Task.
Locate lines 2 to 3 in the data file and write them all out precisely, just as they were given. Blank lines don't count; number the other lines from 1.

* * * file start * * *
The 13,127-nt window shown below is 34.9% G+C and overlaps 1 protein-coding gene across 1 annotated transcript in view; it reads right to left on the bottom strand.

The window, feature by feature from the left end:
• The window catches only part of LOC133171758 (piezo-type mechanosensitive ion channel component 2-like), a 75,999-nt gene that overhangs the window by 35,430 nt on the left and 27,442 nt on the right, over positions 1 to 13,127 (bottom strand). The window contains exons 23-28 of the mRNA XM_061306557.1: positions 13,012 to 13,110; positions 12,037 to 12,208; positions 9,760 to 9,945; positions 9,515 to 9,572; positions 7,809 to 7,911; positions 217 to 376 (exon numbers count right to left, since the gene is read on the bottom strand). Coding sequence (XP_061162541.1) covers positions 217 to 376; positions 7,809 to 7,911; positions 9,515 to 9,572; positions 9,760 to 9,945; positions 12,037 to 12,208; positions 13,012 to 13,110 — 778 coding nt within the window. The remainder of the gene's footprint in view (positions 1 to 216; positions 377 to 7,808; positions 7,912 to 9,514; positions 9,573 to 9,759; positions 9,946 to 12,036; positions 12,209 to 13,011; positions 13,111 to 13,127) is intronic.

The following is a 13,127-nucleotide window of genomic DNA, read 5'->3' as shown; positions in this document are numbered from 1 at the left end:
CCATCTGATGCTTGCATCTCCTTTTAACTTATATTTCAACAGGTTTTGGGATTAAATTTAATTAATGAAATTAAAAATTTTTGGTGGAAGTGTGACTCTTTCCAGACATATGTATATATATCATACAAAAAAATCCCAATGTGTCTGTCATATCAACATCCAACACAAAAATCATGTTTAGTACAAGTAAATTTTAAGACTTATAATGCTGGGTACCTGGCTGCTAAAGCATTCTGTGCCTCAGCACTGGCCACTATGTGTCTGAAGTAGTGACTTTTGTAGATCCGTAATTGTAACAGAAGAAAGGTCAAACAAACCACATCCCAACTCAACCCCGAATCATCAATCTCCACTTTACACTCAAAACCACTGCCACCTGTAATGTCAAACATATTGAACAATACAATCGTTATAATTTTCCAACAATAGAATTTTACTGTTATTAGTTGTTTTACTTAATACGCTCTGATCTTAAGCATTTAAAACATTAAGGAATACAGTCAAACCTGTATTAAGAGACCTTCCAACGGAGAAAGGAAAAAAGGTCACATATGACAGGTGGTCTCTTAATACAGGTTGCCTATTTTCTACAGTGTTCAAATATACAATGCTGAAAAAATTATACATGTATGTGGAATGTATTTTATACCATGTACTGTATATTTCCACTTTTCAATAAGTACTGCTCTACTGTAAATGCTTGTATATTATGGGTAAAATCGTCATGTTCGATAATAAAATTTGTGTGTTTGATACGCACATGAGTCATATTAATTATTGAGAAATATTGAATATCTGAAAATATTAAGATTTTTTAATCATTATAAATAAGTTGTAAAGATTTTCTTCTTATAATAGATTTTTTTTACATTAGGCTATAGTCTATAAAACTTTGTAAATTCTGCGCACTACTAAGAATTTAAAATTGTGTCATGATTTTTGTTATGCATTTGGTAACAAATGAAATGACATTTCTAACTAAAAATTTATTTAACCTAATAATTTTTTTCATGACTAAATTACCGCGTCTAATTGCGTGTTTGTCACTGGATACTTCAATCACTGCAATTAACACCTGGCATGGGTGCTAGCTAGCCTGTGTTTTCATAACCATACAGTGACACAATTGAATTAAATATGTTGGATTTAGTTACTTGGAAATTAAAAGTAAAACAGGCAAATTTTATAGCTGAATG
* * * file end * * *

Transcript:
The window, feature by feature from the left end:
• The window catches only part of LOC133171758 (piezo-type mechanosensitive ion channel component 2-like), a 75,999-nt gene that overhangs the window by 35,430 nt on the left and 27,442 nt on the right, over positions 1 to 13,127 (bottom strand). The window contains exons 23-28 of the mRNA XM_061306557.1: positions 13,012 to 13,110; positions 12,037 to 12,208; positions 9,760 to 9,945; positions 9,515 to 9,572; positions 7,809 to 7,911; positions 217 to 376 (exon numbers count right to left, since the gene is read on the bottom strand). Coding sequence (XP_061162541.1) covers positions 217 to 376; positions 7,809 to 7,911; positions 9,515 to 9,572; positions 9,760 to 9,945; positions 12,037 to 12,208; positions 13,012 to 13,110 — 778 coding nt within the window. The remainder of the gene's footprint in view (positions 1 to 216; positions 377 to 7,808; positions 7,912 to 9,514; positions 9,573 to 9,759; positions 9,946 to 12,036; positions 12,209 to 13,011; positions 13,111 to 13,127) is intronic.